Canada's unemployment rate drops as surge in part-time work offsets full-time losses

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Canada added 54,000 net jobs in July, pushing the unemployment rate down 0.2 percentage points to 5.8 percent, the government said Friday.

"Still, the labour market remains at or near full employment, and will do its part to justify a Bank of Canada rate hike in the months ahead", he added.

Data collected for the Labour Force Participation Survey showed Windsor's participation rate rose a tenth of a percentage point in July to 60.5 per cent. In Alberta, unemployment held steady with a rate of 6.7 per cent up from June's 6.5 per cent. The economy added more than 54,000 jobs last month and the unemployment rate is now at 5.8 per cent.


According to Statistics Canada, a total of 124,200 people reported they were employed in a part-time position, a drop from the 128,300 that reported being part-time workers in July.

In Vancouver the unemployment rate rose from 4.6 per cent in June to 4.8 per cent in July.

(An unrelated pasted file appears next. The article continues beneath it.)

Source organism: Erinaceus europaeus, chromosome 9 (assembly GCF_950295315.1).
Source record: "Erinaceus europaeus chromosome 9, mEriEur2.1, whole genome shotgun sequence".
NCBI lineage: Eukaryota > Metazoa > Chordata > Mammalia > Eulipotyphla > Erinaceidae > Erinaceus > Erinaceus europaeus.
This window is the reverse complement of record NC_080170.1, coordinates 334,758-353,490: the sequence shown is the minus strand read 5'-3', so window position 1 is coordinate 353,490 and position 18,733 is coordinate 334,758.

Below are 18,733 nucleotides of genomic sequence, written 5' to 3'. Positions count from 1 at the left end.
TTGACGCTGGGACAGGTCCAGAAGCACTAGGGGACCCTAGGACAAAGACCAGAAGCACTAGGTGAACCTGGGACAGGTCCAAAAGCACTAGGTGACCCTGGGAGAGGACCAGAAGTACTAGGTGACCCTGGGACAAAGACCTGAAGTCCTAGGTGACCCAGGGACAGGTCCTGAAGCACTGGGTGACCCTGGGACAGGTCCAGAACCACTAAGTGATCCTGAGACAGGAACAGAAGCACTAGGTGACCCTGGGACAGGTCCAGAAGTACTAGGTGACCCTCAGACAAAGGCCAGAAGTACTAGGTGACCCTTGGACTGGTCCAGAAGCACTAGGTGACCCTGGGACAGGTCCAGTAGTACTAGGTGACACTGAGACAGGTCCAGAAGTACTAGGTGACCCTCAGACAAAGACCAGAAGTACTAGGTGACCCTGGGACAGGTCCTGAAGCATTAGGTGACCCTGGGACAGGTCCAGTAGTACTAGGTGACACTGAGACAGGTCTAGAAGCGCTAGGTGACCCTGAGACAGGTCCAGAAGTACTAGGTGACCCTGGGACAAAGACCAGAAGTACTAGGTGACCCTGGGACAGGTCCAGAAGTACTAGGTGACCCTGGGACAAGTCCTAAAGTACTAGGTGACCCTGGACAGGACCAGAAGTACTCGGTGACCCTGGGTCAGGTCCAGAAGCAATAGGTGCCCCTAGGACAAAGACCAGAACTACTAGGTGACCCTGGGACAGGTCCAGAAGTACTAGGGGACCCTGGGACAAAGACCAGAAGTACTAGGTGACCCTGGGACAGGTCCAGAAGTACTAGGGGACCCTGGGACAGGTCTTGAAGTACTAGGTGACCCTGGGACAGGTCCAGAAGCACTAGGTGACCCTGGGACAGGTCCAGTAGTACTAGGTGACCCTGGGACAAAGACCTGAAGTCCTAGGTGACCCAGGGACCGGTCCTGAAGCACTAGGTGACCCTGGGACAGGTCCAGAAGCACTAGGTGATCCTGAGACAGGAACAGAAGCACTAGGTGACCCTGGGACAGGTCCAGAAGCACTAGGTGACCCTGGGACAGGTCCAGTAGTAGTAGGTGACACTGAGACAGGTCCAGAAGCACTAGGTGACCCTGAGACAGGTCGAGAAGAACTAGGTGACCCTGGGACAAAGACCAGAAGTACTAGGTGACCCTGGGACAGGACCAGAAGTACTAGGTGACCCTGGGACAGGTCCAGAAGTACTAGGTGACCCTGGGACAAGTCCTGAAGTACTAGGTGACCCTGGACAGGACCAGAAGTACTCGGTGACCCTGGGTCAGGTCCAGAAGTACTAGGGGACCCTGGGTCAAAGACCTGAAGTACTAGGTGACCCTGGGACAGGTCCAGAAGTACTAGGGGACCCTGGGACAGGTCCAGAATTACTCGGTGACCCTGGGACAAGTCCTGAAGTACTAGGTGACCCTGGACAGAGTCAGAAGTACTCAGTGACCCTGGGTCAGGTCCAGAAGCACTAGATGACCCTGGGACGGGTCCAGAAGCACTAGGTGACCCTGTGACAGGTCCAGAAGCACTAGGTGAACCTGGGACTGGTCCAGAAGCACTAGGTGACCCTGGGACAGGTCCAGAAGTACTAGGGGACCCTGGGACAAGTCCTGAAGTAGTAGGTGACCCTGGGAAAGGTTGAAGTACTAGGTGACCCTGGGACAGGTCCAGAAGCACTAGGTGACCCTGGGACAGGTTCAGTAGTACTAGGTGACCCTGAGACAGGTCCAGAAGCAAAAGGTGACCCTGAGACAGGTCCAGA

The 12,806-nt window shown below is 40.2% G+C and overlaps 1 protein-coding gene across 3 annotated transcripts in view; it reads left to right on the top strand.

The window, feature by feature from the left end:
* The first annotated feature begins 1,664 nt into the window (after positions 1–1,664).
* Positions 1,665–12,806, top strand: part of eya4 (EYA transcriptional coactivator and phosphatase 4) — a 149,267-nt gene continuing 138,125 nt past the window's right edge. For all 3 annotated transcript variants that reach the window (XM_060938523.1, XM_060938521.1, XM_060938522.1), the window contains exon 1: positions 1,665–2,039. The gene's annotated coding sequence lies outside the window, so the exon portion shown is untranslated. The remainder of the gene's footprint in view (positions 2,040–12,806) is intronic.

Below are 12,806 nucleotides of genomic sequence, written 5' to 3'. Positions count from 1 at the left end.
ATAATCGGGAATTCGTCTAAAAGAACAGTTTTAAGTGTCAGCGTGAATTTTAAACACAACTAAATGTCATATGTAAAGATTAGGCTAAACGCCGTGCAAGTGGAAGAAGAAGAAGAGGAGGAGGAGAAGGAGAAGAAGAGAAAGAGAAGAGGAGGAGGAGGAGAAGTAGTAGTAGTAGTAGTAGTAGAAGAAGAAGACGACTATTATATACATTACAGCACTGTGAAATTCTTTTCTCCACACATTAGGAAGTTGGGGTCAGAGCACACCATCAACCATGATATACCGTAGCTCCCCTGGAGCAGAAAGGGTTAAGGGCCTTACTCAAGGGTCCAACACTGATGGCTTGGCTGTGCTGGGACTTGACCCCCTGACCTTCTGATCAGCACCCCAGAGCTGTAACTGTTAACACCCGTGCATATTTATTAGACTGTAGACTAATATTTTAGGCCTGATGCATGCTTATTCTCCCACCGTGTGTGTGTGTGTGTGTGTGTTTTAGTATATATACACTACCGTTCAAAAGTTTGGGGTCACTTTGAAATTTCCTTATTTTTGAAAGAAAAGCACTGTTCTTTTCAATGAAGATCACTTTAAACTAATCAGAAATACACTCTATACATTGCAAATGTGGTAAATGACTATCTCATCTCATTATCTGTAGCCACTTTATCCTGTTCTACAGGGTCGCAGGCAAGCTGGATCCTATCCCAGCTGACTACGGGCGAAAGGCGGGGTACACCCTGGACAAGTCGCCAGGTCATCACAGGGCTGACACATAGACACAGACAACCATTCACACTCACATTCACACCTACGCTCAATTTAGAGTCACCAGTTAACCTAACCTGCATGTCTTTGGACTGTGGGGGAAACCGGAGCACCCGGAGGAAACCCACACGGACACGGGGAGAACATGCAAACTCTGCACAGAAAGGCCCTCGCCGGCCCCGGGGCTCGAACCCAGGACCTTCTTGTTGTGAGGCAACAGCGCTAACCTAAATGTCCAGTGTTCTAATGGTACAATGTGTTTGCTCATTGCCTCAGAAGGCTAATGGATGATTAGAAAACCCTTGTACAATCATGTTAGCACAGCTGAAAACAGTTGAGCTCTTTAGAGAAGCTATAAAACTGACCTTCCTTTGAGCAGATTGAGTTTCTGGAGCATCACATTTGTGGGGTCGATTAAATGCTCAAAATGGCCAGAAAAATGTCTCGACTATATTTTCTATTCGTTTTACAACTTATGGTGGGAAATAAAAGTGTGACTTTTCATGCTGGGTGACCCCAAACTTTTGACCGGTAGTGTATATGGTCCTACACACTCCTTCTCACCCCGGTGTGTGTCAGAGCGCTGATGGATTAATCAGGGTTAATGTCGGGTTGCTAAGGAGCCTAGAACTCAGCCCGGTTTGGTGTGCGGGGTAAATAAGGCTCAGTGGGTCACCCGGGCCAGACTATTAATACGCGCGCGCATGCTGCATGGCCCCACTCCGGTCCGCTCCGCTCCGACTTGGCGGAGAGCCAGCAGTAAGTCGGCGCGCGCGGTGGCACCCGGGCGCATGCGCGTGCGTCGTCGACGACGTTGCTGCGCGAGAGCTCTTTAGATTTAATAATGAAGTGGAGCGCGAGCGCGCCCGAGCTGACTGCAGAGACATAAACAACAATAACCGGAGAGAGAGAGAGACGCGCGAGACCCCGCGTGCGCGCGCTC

Bank of Montreal chief economist Douglas Porter also wrote about the jobs numbers in a research note: "Today's job report is a classic case of 'nice headlines, shame about the details.' While we would still give the overall result a passing grade, it's tough to get overly enthusiastic". Employment in the goods-producing sector fell by 36,500 jobs, mostly in manufacturing, while the services sector gained a net 90,500 positions, the majority in education and health care.


"Ontario's share of paid employment in Canada [is] at roughly 39% in 2018, an increase compared to past year".

Average hourly wage growth, which is scrutinized by the Bank of Canada, continued its gradual cool-off last month with a year-over-year reading of 3.2 per cent. "A solid headline number masked less than optimal details: all part-time hiring, and by and large public sector, driven by universities".


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